By Matthew Yglesias
Lately I’ve been trying to eat less meat and less carbohydrates which leads, naturally, to beans. Which is all to the good, since I like beans. Banal canned beans, that is. But it seemed to me that if I’m going to eat more beans, maybe I should step my beans game up and get the dried beans like all the leading food authorities suggest.
And yet the dried beans seem to taste . . . just the same.
So what’s the deal? Discussions of bean-cooking I’ve seen tend to leap right past the point where they advise you to make the dried beans and swiftly plunge into disputes about bean-cooking methods (do you need to soak? will salt stop your beans from cooking?) . This is nice, but is it really necessary to wade into this territory? One advantage of the dried stuff is that it’s cheaper, but canned beans are really cheap as is—even the expensive organic beans cost $1.39 at my local Safeway. And obviously the canned beans are much faster and more convenient. Time has value in my fast-paced professional blogger lifestyle and I don’t think you need to be paid of money to think that a dollar isn’t too much to pay for an enormous increase in convenience.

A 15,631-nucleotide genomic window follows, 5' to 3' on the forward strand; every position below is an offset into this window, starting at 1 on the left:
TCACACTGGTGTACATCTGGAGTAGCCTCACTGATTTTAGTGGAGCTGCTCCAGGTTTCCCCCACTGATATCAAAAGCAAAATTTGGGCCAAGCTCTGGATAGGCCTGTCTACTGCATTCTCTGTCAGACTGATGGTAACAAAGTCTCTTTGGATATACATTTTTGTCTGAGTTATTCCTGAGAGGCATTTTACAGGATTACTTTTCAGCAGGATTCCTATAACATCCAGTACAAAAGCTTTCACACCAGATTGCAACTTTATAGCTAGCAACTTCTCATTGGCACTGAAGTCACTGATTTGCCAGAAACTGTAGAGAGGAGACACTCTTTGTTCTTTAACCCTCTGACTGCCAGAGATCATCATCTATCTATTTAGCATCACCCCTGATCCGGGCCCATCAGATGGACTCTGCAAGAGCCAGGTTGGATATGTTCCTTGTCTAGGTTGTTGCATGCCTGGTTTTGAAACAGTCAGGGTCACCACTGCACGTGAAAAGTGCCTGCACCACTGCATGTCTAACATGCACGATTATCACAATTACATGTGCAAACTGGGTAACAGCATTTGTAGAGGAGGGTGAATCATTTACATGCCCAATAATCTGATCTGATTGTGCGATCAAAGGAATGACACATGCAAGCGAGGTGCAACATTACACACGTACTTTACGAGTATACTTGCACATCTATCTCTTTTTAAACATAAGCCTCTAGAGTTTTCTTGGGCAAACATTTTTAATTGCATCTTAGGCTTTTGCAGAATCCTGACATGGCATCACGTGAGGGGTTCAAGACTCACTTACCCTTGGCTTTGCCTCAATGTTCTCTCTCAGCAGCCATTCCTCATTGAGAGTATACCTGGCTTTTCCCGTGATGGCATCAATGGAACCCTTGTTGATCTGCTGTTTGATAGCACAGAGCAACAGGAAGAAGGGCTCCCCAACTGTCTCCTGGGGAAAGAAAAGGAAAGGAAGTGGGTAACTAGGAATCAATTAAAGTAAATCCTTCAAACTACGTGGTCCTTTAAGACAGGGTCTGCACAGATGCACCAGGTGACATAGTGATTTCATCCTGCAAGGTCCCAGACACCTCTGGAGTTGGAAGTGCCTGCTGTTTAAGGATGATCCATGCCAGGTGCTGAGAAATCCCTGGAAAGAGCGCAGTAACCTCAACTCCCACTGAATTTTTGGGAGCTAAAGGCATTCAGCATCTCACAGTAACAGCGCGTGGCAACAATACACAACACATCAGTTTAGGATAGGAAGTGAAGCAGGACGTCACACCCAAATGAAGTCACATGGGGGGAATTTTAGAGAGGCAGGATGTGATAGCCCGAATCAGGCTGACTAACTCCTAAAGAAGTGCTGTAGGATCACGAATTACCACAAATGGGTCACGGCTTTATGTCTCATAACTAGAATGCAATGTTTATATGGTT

If there’s a big taste payoff, of course, that’s another thing. But I’m not seeing it. Am I missing something? Is there some tasty cooking method I need to employ?